Ronnie devoted two chapters to his seasons here in Yarmouth in the Fifties when the holiday industry, fortified by live showbiz summers in our range of theatres and the Hippodrome Circus, was burgeoning as the nation looked to a brighter future after the bloodshed, ravages, austerity and deprivations of the war.

Londoner Ronald Waldron, whose whistling prowess began in childhood, was recruited into Steffani’s 2l Silver Songsters, a boy choir, making his debut at the Regal in Beccles in 1938. After touring nationally and in Europe, the troupe returned to the UK when war was imminent.

Unfit for conscription into the armed forces, young Ronalde went solo and was in demand not only in variety and pantomime throughout the land but also on national radio, the BBC. He went to the United States and Canada where his performances were received with acclaim. His gramophone records sold in millions.

In 1951 Ronalde chose Yarmouth’s Britannia Pier over Blackpool for a summer season, despite a smaller pay packet and shorter run. He explained: “It had to be Yarmouth. The thought of spending some time on my beloved boat on the River Waveney in Beccles only a few miles away made my decision quite easy.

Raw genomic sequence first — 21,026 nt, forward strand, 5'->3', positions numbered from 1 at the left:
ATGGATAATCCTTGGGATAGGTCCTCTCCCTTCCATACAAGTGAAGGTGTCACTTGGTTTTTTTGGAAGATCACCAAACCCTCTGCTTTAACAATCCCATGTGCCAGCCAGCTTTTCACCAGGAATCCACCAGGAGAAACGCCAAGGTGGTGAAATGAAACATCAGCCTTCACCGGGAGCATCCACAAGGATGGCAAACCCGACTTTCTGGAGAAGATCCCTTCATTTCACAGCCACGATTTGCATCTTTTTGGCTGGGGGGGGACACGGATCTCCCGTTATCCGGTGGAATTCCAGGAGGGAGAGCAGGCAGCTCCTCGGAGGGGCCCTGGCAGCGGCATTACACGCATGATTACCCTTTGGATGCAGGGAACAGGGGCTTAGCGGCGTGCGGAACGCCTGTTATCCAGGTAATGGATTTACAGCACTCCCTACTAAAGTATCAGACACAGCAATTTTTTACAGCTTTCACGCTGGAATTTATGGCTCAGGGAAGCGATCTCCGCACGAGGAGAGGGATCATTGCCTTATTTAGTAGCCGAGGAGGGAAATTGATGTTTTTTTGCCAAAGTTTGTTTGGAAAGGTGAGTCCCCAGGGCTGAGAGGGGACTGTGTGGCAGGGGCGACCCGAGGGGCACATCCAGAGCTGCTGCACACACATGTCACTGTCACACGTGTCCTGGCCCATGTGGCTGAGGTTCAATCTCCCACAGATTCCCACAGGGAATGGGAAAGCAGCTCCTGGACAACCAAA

“I regarded Beccles as my home, having spent so much time there during the war, and it was Steffani’s home town.”

There was one vacancy on that bill, but after a visit to the London Palladium to see the up-and-coming Max Bygraves, Ronalde happily welcomed him to the Britannia company.

Which reminds me: in the book Ronalde calls Al Jolson “my idol,” so perhaps he would not have been miffed that my pals and I went to his “Brit” show primarily to hear Max in Jolson mode...